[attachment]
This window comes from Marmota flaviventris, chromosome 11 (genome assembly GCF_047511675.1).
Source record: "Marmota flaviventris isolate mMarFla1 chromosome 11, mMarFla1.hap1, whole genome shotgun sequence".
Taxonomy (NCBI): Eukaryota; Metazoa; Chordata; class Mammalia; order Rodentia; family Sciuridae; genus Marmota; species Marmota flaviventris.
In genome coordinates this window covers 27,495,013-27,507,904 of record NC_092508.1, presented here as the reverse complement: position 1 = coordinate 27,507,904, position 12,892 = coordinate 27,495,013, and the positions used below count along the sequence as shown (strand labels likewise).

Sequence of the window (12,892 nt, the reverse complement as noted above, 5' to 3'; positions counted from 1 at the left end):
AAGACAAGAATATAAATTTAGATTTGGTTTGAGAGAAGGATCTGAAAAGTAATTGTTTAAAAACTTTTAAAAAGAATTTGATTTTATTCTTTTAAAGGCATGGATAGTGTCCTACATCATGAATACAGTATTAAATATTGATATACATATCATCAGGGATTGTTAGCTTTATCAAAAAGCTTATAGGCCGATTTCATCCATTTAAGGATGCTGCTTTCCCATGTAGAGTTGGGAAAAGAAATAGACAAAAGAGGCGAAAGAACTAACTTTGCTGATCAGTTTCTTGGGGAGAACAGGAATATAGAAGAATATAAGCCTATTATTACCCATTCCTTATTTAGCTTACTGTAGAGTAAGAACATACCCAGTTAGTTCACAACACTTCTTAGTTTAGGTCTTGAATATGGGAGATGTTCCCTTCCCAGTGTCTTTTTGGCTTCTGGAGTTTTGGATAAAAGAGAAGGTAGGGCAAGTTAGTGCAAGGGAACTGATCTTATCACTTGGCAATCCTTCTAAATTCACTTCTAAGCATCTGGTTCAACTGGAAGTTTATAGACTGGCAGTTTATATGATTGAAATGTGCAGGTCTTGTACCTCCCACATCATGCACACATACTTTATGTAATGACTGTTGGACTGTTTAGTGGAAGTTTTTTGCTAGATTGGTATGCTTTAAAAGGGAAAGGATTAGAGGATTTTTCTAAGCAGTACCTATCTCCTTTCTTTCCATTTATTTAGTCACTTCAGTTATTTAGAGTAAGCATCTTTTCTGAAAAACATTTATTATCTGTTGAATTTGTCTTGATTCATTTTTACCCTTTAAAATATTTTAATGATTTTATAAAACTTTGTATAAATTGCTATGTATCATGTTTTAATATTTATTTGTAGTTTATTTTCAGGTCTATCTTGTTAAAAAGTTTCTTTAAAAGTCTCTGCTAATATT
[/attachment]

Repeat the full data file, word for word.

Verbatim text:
This window comes from Marmota flaviventris, chromosome 11 (genome assembly GCF_047511675.1).
Source record: "Marmota flaviventris isolate mMarFla1 chromosome 11, mMarFla1.hap1, whole genome shotgun sequence".
Taxonomy (NCBI): Eukaryota; Metazoa; Chordata; class Mammalia; order Rodentia; family Sciuridae; genus Marmota; species Marmota flaviventris.
In genome coordinates this window covers 27,495,013-27,507,904 of record NC_092508.1, presented here as the reverse complement: position 1 = coordinate 27,507,904, position 12,892 = coordinate 27,495,013, and the positions used below count along the sequence as shown (strand labels likewise).

Sequence of the window (12,892 nt, the reverse complement as noted above, 5' to 3'; positions counted from 1 at the left end):
AAGACAAGAATATAAATTTAGATTTGGTTTGAGAGAAGGATCTGAAAAGTAATTGTTTAAAAACTTTTAAAAAGAATTTGATTTTATTCTTTTAAAGGCATGGATAGTGTCCTACATCATGAATACAGTATTAAATATTGATATACATATCATCAGGGATTGTTAGCTTTATCAAAAAGCTTATAGGCCGATTTCATCCATTTAAGGATGCTGCTTTCCCATGTAGAGTTGGGAAAAGAAATAGACAAAAGAGGCGAAAGAACTAACTTTGCTGATCAGTTTCTTGGGGAGAACAGGAATATAGAAGAATATAAGCCTATTATTACCCATTCCTTATTTAGCTTACTGTAGAGTAAGAACATACCCAGTTAGTTCACAACACTTCTTAGTTTAGGTCTTGAATATGGGAGATGTTCCCTTCCCAGTGTCTTTTTGGCTTCTGGAGTTTTGGATAAAAGAGAAGGTAGGGCAAGTTAGTGCAAGGGAACTGATCTTATCACTTGGCAATCCTTCTAAATTCACTTCTAAGCATCTGGTTCAACTGGAAGTTTATAGACTGGCAGTTTATATGATTGAAATGTGCAGGTCTTGTACCTCCCACATCATGCACACATACTTTATGTAATGACTGTTGGACTGTTTAGTGGAAGTTTTTTGCTAGATTGGTATGCTTTAAAAGGGAAAGGATTAGAGGATTTTTCTAAGCAGTACCTATCTCCTTTCTTTCCATTTATTTAGTCACTTCAGTTATTTAGAGTAAGCATCTTTTCTGAAAAACATTTATTATCTGTTGAATTTGTCTTGATTCATTTTTACCCTTTAAAATATTTTAATGATTTTATAAAACTTTGTATAAATTGCTATGTATCATGTTTTAATATTTATTTGTAGTTTATTTTCAGGTCTATCTTGTTAAAAAGTTTCTTTAAAAGTCTCTGCTAATATT